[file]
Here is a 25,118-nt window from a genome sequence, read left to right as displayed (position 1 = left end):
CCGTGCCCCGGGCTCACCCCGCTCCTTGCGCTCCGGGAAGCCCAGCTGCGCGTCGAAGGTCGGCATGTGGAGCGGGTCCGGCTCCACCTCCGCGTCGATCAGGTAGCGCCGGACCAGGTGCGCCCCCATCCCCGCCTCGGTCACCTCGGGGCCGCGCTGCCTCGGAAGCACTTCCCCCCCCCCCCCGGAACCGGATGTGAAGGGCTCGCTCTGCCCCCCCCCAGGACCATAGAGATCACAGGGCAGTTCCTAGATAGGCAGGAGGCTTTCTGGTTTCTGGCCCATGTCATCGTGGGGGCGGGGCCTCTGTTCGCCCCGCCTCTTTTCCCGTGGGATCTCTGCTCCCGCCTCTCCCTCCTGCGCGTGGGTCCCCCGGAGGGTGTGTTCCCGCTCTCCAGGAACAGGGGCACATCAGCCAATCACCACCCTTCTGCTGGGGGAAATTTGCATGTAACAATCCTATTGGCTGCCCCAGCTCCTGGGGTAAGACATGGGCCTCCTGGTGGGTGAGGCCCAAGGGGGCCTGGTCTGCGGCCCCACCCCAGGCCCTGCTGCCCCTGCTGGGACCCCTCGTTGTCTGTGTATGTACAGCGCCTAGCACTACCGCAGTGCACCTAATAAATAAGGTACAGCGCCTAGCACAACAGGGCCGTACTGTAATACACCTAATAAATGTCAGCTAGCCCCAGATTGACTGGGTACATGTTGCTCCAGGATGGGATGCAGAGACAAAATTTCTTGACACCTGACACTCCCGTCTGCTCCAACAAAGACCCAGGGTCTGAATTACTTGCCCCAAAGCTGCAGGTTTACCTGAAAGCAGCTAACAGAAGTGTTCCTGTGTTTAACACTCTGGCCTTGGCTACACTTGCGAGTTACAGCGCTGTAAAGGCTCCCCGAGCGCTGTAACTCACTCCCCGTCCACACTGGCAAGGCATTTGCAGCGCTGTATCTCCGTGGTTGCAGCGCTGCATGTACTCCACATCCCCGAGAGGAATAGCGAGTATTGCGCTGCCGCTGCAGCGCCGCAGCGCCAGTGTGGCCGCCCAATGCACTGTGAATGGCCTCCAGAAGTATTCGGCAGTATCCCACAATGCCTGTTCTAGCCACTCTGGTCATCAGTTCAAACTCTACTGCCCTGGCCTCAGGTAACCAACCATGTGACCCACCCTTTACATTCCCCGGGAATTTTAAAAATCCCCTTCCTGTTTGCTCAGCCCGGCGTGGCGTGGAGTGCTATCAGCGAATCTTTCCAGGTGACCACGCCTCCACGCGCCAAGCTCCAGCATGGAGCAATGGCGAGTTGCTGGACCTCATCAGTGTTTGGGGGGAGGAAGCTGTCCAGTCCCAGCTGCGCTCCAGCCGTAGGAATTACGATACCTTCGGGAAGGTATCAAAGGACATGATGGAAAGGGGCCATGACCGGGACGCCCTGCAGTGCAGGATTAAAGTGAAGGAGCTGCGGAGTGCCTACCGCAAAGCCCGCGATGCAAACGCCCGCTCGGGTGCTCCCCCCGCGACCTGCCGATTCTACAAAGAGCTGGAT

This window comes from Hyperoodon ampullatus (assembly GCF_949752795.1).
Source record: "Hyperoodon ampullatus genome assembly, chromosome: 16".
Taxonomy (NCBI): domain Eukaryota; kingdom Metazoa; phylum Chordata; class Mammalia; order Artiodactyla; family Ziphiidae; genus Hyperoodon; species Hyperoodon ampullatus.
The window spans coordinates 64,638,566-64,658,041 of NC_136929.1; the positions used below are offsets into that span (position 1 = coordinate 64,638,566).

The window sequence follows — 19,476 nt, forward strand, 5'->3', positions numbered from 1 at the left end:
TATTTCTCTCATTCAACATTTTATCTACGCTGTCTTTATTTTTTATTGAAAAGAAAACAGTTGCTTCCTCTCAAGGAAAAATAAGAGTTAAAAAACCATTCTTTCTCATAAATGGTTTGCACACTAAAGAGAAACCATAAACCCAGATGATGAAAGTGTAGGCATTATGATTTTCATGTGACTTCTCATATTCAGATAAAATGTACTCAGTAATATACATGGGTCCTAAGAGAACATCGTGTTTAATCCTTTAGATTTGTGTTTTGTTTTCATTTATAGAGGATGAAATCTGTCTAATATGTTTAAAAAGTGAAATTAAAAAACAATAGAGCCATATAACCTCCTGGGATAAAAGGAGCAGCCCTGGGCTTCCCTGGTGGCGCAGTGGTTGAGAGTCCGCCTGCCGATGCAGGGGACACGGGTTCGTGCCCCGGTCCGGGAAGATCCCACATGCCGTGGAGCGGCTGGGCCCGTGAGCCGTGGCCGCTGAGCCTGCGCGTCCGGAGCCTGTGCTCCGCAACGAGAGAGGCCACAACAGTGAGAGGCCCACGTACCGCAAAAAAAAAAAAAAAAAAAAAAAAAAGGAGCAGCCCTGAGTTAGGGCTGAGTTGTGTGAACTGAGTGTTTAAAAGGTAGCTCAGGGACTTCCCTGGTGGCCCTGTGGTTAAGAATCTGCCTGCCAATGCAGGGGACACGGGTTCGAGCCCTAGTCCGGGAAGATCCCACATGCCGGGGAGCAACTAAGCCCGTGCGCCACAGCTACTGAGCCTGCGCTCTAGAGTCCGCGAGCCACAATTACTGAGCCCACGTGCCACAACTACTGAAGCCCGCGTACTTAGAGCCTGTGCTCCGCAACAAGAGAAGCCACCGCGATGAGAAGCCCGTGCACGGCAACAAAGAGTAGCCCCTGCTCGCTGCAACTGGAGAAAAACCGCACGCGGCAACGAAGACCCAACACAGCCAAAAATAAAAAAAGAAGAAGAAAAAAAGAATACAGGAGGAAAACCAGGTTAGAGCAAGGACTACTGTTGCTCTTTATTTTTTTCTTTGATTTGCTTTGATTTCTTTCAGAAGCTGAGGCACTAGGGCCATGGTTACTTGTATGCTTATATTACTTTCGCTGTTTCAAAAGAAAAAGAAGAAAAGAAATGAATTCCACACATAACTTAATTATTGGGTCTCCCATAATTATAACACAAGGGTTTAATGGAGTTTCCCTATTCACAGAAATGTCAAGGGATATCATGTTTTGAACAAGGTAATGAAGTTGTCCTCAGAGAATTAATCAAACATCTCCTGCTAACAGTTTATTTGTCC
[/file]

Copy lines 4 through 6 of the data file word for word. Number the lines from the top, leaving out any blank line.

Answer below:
Source record: "Hyperoodon ampullatus genome assembly, chromosome: 16".
Taxonomy (NCBI): domain Eukaryota; kingdom Metazoa; phylum Chordata; class Mammalia; order Artiodactyla; family Ziphiidae; genus Hyperoodon; species Hyperoodon ampullatus.
The window spans coordinates 64,638,566-64,658,041 of NC_136929.1; the positions used below are offsets into that span (position 1 = coordinate 64,638,566).